Class 1 myosins are monomeric motor proteins that fulfill diverse functions at the membrane/cytoskeletal interface. All myosins-1 contain a motor domain, which binds actin, hydrolyzes ATP, and generates forces, and a TH1 domain, which interacts directly with membrane lipids. In most cases, TH1 is needed for proper subcellular localization and presumably function, although little is known about how this domain regulates the behavior of class 1 myosins in live cells. To address this, we used single molecule total internal reflection fluorescence microscopy to examine the dynamics of the well-characterized myosin-1a isoform during interactions with the cortex of living cells. Our studies revealed that full-length myosin-1a exhibits restricted mobility relative to TH1 alone. Motor domain mutations that disrupt actin binding increased the mobility of full-length myosin-1a, whereas mutations to the TH1 domain that are known to reduce steady-state targeting to the plasma membrane unexpectedly reduced mobility. Deletion of the calmodulin-binding lever arm in Myo1a mimicked the impact of actin-binding mutations. Finally, myosin-1b, which demonstrates exquisite sensitivity to mechanical load, exhibited dynamic behavior nearly identical to myosin-1a. These studies are the first, to our knowledge, to explore class 1 myosin dynamics at the single-molecule level in living cells; our results suggest a model where the motor domain restricts dynamics via a mechanism that requires the lever arm, whereas the TH1 domain allows persistent diffusion in close proximity to the plasma membrane.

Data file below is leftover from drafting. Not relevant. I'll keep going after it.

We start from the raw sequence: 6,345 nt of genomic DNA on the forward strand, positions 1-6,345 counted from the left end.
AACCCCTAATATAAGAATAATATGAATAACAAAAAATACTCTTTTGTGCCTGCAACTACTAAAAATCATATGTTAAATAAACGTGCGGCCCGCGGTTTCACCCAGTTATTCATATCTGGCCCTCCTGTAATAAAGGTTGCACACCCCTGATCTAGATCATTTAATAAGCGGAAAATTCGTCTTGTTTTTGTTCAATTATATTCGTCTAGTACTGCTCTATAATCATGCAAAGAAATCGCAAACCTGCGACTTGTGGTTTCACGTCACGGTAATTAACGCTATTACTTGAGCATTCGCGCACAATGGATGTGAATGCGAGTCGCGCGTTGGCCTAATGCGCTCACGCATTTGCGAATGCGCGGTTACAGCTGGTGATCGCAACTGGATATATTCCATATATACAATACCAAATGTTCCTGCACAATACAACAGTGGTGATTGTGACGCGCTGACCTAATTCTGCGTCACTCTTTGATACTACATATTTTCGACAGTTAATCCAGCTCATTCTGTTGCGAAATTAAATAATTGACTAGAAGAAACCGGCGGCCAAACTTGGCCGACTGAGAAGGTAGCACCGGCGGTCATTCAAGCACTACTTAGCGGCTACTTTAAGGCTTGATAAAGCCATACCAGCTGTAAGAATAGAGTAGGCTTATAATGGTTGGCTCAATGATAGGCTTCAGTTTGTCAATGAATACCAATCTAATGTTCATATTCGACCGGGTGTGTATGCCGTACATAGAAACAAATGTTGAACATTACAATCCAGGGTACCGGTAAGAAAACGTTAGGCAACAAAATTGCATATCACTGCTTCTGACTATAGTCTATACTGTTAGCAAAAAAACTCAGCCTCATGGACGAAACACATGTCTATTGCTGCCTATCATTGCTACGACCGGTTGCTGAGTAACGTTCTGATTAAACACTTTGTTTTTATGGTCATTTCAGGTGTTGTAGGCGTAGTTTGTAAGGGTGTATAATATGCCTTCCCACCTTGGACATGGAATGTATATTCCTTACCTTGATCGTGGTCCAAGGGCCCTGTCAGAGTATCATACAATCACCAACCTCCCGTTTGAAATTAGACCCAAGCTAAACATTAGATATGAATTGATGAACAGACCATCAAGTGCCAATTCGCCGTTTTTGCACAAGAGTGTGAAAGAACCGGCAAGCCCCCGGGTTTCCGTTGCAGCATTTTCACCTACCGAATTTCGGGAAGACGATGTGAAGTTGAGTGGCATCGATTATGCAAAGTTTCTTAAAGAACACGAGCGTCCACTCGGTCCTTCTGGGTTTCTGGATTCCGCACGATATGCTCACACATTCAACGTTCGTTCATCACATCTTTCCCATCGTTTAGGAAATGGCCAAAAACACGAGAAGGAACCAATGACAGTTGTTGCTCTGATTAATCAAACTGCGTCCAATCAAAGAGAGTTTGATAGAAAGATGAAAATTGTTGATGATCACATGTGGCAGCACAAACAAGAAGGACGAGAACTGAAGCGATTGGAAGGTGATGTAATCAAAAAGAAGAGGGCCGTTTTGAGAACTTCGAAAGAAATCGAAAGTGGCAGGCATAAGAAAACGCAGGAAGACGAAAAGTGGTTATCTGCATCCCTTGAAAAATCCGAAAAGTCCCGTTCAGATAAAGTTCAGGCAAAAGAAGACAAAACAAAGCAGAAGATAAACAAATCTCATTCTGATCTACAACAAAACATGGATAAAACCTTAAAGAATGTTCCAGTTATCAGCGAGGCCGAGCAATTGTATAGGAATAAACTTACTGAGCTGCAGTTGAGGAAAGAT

Copyright © 2014 Biophysical Society. Published by Elsevier Inc. All rights reserved.